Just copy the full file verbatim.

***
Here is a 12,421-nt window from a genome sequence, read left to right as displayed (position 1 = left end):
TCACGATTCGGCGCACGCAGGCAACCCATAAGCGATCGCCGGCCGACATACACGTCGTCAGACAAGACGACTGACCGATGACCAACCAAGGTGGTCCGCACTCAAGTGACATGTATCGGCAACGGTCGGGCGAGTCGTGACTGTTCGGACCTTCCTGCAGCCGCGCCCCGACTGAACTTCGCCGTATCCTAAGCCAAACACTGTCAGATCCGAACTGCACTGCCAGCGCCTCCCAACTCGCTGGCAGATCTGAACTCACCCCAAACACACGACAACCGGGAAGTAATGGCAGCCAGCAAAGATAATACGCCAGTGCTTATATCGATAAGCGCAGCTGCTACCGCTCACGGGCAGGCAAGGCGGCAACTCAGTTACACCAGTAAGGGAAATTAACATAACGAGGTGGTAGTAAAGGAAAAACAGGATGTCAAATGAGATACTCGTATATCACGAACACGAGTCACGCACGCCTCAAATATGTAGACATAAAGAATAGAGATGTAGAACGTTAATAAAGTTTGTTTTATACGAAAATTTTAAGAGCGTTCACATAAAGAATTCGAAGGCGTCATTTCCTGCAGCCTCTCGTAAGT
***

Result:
Here is a 12,421-nt window from a genome sequence, read left to right as displayed (position 1 = left end):
TCACGATTCGGCGCACGCAGGCAACCCATAAGCGATCGCCGGCCGACATACACGTCGTCAGACAAGACGACTGACCGATGACCAACCAAGGTGGTCCGCACTCAAGTGACATGTATCGGCAACGGTCGGGCGAGTCGTGACTGTTCGGACCTTCCTGCAGCCGCGCCCCGACTGAACTTCGCCGTATCCTAAGCCAAACACTGTCAGATCCGAACTGCACTGCCAGCGCCTCCCAACTCGCTGGCAGATCTGAACTCACCCCAAACACACGACAACCGGGAAGTAATGGCAGCCAGCAAAGATAATACGCCAGTGCTTATATCGATAAGCGCAGCTGCTACCGCTCACGGGCAGGCAAGGCGGCAACTCAGTTACACCAGTAAGGGAAATTAACATAACGAGGTGGTAGTAAAGGAAAAACAGGATGTCAAATGAGATACTCGTATATCACGAACACGAGTCACGCACGCCTCAAATATGTAGACATAAAGAATAGAGATGTAGAACGTTAATAAAGTTTGTTTTATACGAAAATTTTAAGAGCGTTCACATAAAGAATTCGAAGGCGTCATTTCCTGCAGCCTCTCGTAAGT